Putting the last child first will further progress towards the Millennium Development Goals
NEW YORK, 23 September 2013 - As world leaders prepare to meet at the United Nations General Assembly to review the achievements of the Millennium Development Goals, putting the most excluded, most vulnerable and hardest-to-reach children first will accelerate progress towards achieving the global targets, says UNICEF.
The Millennium Development Goals- the most successful global anti-poverty push in history- have so far achieved substantial results for children around the world since their adoption in 2000 and have helped set global and national priorities.
Thanks to global and national efforts, under-five child mortality has almost been halved between 1990 and 2012. Fewer people live in poverty, fewer women die in childbirth and 2.1 billion people have gained access to safe drinking water between 1990 and 2011.
“While we should take a moment to celebrate these remarkable successes, we now need to urgently focus our attention on reaching the millions of children who are still left behind, or left out entirely,” said Anthony Lake, UNICEF Executive Director. “It is unacceptable that poverty, gender, and geographic location so often determine whether a child will live or die, be able to go to school or grow up uneducated.”
Around 6.6 million children younger than five died in 2012, mostly of preventable causes. That is 18,000 deaths per day. In fact, if current trends continue, MDG 4 will not be met until 2028 and as many as 35 million more children will die between 2015 and 2028.
In an effort to sustain the push towards ending preventable child deaths, the UNICEF supported global movement- ‘Committing to Child Survival: A Promise Renewed’ – continues to mobilize political commitment and civil society partners and to turn promise into action on the ground to stop children from dying of causes that are readily preventable.
Globally, 99 million children under-five years of age are underweight, while 162 million children are stunted, or chronically undernourished. The Scaling-Up Nutrition (SUN) movement, in which UNICEF plays a lead role, galvanizes partnerships around an ambitious roadmap to support a growing number of countries to develop national plans to tackle malnutrition.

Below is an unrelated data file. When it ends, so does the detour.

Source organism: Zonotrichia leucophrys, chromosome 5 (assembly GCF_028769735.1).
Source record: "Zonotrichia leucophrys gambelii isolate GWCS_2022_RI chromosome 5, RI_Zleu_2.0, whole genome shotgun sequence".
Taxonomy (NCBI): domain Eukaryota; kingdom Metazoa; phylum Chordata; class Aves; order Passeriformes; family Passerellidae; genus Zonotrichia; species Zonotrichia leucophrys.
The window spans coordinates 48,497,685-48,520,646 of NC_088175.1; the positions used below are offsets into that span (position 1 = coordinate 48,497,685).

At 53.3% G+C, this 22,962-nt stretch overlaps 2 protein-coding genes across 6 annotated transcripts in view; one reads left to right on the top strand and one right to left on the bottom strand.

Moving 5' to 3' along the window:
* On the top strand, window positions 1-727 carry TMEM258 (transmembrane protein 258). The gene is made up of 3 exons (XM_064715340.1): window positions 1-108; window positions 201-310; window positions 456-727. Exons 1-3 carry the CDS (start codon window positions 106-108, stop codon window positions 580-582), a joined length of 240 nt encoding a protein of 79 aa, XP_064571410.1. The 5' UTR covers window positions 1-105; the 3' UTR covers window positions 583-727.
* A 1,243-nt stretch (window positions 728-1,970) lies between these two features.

More children than ever are now attending primary school, with primary school enrolment rate increasing from 85 per cent in 2000 to 91 per cent in 2011. Parity between boys and girls in primary education is close to being achieved.
In 2011, 57 million children of primary school age were out of school, more than half of them in sub-Saharan Africa. In most regions, fewer girls are enrolled in secondary schools than boys.
The Global Partnership for Education, in which UNICEF is a key partner, is comprised of close to 60 developing countries, donor governments, international organizations, the private sector, teachers, and civil society groups. The partnership helps develop and implement sound education plans as well as mobilize and coordinate resources to enroll more children in school.
While the number of children newly infected with HIV continues to decline, still 210,000 children in the 21 high-burden countries in sub-Saharan Africa acquired the virus in 2012. UNICEF’s HIV and AIDS programme focuses on prevention, as well as protection, care and support for babies, children, young people and mothers affected by the virus, by working closely with governments, partners and communities.
Millions of children worldwide, from all socio-economic backgrounds and across all ages, continue to be affected by violence, exploitation and abuse. UNICEF is at the forefront of efforts to prevent and respond to child protection issues and works with a vast network of partners to deliver results.